Gently begin to lift your left leg out to the left or behind and rest it back on the floor with 30-second pauses in between. In case you are just starting and need to support yourself you can use a chair, shelf, or cane.
Do the same with your right leg and keep repeating the exercises every time alternating your right and left leg.
Try a higher challenge by lifting your leg higher in the air, suspending it longer, and repeating the cycle more times in a single session.
5. Tree pose
This is a popular yoga exercise is another one of the great balance exercises for seniors. It’s good for strengthening your ankles, thighs, groins, torso, calves, shoulder, and abdominal muscles.
Stand on your two feet. Shift your weight on the right foot. Slowly lift your left foot from the ground up as you bend your knee until your sole touches and presses against your right thigh at the side of your knee (make sure that your foot is not rested directly on your knee).
All the while, your right leg should remain standing straight and your hands in a comfortable position. Maintain this position for about one minute and then do the same with the other foot.
6. Flamingo stand
The Flamingo stand balance and stability exercise helps build your core muscles.
While standing next to a wall for support when you need it, stand with your feet comfortably apart and your hands on the wall.
Raise your right foot right up to the level of your hip or an inch off the ground, remain balanced on your left foot for 10 seconds, and then lower your right foot. Next, raise your left foot the same as you did with the right foot.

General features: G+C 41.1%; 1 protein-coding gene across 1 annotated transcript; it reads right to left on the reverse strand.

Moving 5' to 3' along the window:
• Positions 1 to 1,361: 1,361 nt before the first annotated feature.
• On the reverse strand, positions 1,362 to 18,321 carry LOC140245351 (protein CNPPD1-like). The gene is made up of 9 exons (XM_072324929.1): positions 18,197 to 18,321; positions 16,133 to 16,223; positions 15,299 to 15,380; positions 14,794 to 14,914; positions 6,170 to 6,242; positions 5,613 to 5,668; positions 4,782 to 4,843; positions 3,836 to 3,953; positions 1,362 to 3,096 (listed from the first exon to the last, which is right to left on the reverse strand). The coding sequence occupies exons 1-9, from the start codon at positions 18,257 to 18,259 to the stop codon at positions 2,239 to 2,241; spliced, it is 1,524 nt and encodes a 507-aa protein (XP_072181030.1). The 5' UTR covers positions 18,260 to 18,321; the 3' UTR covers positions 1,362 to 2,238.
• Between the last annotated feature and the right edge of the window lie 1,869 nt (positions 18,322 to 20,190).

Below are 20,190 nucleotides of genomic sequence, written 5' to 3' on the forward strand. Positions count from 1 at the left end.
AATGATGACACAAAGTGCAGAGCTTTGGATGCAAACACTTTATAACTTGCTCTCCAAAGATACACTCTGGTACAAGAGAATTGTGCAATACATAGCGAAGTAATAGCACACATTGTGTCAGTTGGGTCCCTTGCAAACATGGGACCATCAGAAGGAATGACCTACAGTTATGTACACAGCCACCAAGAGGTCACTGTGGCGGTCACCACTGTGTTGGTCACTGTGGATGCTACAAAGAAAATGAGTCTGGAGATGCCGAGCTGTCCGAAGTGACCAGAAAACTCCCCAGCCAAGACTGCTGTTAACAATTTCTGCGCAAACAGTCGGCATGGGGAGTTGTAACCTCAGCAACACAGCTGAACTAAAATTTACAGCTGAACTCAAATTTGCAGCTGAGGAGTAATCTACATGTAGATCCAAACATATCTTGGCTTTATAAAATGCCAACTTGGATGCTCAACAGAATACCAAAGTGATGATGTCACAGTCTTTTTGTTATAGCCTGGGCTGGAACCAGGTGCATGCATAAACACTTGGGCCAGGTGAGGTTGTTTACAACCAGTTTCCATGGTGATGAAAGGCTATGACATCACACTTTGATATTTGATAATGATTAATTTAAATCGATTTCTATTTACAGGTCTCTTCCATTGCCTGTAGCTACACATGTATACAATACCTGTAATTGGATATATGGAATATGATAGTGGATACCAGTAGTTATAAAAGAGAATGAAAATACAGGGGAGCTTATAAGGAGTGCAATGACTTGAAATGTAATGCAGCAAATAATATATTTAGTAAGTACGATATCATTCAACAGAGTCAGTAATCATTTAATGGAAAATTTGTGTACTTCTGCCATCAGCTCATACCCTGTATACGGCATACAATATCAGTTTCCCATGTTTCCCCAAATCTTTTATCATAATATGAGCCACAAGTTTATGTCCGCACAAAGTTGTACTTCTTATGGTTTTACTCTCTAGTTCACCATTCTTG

To give yourself a higher challenge, repeat this cycle a little faster for at least 10 minutes without supporting yourself on the wall.
7. Tightrope walk
This is one of the best and most popular walking balance exercises for seniors as it helps to improve balance, core strength, and posture without straining much.
Stand with one foot in front of the other with the heel of the front foot touching the toes of the back foot in a straight line.
Stretch out your arms to the sides and start walking forward in a straight line.
As you raise each foot to take the next step, leave it raised in the air for about three seconds before resting it on the ground to take the next step. An effective session should last at least 20 steps.
8. Back leg raises
When your lower back muscles need a little stretch, back leg raises will do the job perfectly. Back leg raises, apart from strengthening your lower back muscles, help you maintain an upright posture when seated, standing, or when walking.
Support yourself on a chair, counter, or against the wall.
Gently shift your body weight to your right foot as you raise the left leg slowly upward behind you. As you raise your left leg, try to make it as straight and raise it as high as possible and maintain this position for about 5 seconds before lowering your leg to the ground.